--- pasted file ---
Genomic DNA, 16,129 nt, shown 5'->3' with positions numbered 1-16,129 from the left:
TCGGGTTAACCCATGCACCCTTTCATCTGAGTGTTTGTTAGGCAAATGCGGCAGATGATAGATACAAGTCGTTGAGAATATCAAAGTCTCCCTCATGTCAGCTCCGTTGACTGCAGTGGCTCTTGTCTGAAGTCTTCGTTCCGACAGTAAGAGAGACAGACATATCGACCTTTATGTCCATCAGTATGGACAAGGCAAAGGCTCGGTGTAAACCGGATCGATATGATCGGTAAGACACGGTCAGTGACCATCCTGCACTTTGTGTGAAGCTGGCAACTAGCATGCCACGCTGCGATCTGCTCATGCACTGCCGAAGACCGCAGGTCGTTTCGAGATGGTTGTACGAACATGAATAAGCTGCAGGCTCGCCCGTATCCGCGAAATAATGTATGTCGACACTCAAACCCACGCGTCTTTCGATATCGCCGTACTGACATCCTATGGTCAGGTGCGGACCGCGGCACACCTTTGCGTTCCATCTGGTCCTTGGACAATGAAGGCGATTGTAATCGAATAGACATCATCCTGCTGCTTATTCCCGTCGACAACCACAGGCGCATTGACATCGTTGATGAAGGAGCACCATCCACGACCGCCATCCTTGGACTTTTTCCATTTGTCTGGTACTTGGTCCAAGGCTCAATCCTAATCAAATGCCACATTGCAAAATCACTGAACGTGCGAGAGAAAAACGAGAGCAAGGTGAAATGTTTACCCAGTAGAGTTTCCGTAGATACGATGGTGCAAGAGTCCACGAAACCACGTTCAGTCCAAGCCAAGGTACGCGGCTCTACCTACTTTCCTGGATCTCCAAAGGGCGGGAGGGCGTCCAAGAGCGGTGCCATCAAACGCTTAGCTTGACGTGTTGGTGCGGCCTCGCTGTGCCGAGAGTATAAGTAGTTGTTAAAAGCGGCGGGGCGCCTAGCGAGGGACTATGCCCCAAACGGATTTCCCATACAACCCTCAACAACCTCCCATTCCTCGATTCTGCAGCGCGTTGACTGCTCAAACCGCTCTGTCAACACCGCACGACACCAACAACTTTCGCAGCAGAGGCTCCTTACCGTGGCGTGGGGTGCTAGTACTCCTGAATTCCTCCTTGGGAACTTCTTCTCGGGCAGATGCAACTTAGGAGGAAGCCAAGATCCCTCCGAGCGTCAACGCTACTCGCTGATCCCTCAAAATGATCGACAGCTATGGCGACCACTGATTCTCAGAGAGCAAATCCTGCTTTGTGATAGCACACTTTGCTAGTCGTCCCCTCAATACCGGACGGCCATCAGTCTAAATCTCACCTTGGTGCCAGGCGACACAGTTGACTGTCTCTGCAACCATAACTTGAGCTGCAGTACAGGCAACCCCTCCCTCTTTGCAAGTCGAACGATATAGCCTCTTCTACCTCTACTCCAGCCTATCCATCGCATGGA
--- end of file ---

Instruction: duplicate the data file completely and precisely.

Genomic DNA, 16,129 nt, shown 5'->3' with positions numbered 1-16,129 from the left:
TCGGGTTAACCCATGCACCCTTTCATCTGAGTGTTTGTTAGGCAAATGCGGCAGATGATAGATACAAGTCGTTGAGAATATCAAAGTCTCCCTCATGTCAGCTCCGTTGACTGCAGTGGCTCTTGTCTGAAGTCTTCGTTCCGACAGTAAGAGAGACAGACATATCGACCTTTATGTCCATCAGTATGGACAAGGCAAAGGCTCGGTGTAAACCGGATCGATATGATCGGTAAGACACGGTCAGTGACCATCCTGCACTTTGTGTGAAGCTGGCAACTAGCATGCCACGCTGCGATCTGCTCATGCACTGCCGAAGACCGCAGGTCGTTTCGAGATGGTTGTACGAACATGAATAAGCTGCAGGCTCGCCCGTATCCGCGAAATAATGTATGTCGACACTCAAACCCACGCGTCTTTCGATATCGCCGTACTGACATCCTATGGTCAGGTGCGGACCGCGGCACACCTTTGCGTTCCATCTGGTCCTTGGACAATGAAGGCGATTGTAATCGAATAGACATCATCCTGCTGCTTATTCCCGTCGACAACCACAGGCGCATTGACATCGTTGATGAAGGAGCACCATCCACGACCGCCATCCTTGGACTTTTTCCATTTGTCTGGTACTTGGTCCAAGGCTCAATCCTAATCAAATGCCACATTGCAAAATCACTGAACGTGCGAGAGAAAAACGAGAGCAAGGTGAAATGTTTACCCAGTAGAGTTTCCGTAGATACGATGGTGCAAGAGTCCACGAAACCACGTTCAGTCCAAGCCAAGGTACGCGGCTCTACCTACTTTCCTGGATCTCCAAAGGGCGGGAGGGCGTCCAAGAGCGGTGCCATCAAACGCTTAGCTTGACGTGTTGGTGCGGCCTCGCTGTGCCGAGAGTATAAGTAGTTGTTAAAAGCGGCGGGGCGCCTAGCGAGGGACTATGCCCCAAACGGATTTCCCATACAACCCTCAACAACCTCCCATTCCTCGATTCTGCAGCGCGTTGACTGCTCAAACCGCTCTGTCAACACCGCACGACACCAACAACTTTCGCAGCAGAGGCTCCTTACCGTGGCGTGGGGTGCTAGTACTCCTGAATTCCTCCTTGGGAACTTCTTCTCGGGCAGATGCAACTTAGGAGGAAGCCAAGATCCCTCCGAGCGTCAACGCTACTCGCTGATCCCTCAAAATGATCGACAGCTATGGCGACCACTGATTCTCAGAGAGCAAATCCTGCTTTGTGATAGCACACTTTGCTAGTCGTCCCCTCAATACCGGACGGCCATCAGTCTAAATCTCACCTTGGTGCCAGGCGACACAGTTGACTGTCTCTGCAACCATAACTTGAGCTGCAGTACAGGCAACCCCTCCCTCTTTGCAAGTCGAACGATATAGCCTCTTCTACCTCTACTCCAGCCTATCCATCGCATGGA